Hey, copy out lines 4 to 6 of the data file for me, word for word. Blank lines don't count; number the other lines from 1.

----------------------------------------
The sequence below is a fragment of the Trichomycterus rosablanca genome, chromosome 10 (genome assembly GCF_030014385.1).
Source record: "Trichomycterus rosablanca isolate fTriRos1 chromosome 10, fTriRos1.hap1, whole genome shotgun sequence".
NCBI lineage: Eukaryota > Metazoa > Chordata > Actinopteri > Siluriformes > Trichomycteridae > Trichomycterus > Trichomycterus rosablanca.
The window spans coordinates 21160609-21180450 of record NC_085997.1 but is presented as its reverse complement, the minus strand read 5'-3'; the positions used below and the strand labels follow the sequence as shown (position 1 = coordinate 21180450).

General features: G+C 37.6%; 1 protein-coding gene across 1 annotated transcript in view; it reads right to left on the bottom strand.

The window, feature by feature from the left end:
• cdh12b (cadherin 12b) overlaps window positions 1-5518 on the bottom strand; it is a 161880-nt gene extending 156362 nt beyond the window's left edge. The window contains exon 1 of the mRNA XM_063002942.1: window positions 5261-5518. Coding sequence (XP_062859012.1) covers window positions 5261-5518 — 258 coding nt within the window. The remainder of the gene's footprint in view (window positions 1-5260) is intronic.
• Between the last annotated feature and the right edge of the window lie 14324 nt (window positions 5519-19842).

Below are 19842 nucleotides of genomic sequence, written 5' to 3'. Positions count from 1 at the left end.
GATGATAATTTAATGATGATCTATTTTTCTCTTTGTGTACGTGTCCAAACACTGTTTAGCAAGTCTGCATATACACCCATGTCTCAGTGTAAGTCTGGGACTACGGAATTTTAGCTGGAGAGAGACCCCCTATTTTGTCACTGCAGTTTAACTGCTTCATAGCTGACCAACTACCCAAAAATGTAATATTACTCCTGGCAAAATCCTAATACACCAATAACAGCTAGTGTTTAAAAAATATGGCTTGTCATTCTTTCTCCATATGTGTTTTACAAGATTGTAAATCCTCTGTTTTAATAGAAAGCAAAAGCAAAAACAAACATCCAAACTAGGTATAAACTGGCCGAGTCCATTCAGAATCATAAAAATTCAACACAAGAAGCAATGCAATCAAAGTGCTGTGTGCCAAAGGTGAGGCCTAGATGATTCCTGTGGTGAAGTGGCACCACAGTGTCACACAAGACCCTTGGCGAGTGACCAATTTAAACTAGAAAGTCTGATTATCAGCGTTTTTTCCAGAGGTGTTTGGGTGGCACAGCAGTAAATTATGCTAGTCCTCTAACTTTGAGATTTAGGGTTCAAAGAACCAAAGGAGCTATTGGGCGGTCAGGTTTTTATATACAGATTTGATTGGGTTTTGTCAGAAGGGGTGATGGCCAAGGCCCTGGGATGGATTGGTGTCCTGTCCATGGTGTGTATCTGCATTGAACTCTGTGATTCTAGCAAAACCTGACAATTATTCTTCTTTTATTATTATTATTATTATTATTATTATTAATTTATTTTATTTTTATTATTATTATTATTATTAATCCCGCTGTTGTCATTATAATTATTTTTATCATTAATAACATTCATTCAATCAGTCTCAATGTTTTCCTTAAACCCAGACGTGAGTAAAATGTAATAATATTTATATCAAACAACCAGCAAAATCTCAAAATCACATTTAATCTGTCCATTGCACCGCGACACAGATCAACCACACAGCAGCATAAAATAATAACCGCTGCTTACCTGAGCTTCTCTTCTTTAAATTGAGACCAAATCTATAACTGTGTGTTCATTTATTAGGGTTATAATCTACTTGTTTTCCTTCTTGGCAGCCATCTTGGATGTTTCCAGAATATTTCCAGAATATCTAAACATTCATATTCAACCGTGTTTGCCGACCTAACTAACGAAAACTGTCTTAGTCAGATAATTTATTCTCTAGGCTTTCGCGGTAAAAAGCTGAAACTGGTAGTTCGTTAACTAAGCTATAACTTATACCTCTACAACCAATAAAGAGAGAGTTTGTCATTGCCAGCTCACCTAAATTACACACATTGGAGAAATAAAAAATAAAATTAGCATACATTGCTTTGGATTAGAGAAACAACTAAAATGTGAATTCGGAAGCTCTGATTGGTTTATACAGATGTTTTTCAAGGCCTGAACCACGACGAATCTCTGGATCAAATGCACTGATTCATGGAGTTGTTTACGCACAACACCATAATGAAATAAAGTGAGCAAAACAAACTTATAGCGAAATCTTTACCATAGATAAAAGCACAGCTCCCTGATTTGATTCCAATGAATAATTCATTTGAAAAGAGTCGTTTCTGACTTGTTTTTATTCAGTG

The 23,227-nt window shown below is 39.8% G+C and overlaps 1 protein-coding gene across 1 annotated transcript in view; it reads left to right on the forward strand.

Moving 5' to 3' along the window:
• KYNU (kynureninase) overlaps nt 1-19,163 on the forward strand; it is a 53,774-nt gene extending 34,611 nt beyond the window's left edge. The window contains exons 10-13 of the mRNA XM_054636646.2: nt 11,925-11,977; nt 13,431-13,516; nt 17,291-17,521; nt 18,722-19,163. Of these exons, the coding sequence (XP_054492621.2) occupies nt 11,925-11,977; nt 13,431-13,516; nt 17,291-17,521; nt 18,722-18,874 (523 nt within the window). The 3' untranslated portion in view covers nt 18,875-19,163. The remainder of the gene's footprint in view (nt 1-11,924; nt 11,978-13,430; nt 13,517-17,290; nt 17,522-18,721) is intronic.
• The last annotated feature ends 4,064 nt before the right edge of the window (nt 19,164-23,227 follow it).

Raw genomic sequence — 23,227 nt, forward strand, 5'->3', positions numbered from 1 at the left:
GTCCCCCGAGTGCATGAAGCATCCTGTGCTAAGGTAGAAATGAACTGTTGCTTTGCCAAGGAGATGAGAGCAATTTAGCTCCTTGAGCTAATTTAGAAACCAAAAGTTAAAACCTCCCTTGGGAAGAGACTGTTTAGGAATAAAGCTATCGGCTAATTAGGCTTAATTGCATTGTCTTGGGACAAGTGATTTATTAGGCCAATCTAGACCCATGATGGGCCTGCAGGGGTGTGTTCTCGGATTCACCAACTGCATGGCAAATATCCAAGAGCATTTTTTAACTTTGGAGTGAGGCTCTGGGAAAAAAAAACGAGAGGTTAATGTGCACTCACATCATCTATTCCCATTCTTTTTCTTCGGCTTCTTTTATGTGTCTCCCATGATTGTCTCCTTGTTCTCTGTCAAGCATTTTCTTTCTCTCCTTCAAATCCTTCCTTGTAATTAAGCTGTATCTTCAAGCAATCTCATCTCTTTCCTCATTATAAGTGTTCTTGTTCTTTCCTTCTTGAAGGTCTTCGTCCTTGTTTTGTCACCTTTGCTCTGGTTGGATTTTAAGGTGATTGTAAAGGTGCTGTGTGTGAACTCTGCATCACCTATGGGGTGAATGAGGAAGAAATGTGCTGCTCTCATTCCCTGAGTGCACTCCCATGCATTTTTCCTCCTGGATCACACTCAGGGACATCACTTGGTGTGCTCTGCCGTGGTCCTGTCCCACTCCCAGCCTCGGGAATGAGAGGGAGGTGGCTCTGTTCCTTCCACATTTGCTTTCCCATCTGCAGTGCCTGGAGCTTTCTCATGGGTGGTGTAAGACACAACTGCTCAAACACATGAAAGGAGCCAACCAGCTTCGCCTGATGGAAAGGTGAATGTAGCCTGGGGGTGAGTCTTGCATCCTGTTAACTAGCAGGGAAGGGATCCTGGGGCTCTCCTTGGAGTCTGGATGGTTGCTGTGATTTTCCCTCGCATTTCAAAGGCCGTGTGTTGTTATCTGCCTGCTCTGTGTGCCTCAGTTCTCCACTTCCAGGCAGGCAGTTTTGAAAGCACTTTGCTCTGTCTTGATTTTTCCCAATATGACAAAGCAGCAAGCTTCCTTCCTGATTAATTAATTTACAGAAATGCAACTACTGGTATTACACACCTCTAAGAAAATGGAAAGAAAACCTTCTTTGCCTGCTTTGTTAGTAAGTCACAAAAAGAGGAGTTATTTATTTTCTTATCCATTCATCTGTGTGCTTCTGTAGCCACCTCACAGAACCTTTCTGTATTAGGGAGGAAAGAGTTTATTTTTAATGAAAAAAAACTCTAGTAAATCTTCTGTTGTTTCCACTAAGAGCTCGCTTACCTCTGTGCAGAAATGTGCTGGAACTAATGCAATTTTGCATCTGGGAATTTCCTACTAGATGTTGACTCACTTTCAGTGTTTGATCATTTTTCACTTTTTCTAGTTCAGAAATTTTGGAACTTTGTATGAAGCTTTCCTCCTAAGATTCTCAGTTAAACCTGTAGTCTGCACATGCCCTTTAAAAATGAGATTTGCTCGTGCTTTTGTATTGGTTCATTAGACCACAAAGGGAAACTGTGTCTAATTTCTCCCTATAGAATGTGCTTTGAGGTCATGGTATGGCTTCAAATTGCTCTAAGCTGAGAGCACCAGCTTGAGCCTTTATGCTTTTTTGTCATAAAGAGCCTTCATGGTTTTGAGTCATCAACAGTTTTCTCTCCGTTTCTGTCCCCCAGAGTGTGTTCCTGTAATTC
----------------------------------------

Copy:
The window spans coordinates 21160609-21180450 of record NC_085997.1 but is presented as its reverse complement, the minus strand read 5'-3'; the positions used below and the strand labels follow the sequence as shown (position 1 = coordinate 21180450).

General features: G+C 37.6%; 1 protein-coding gene across 1 annotated transcript in view; it reads right to left on the bottom strand.

The window, feature by feature from the left end: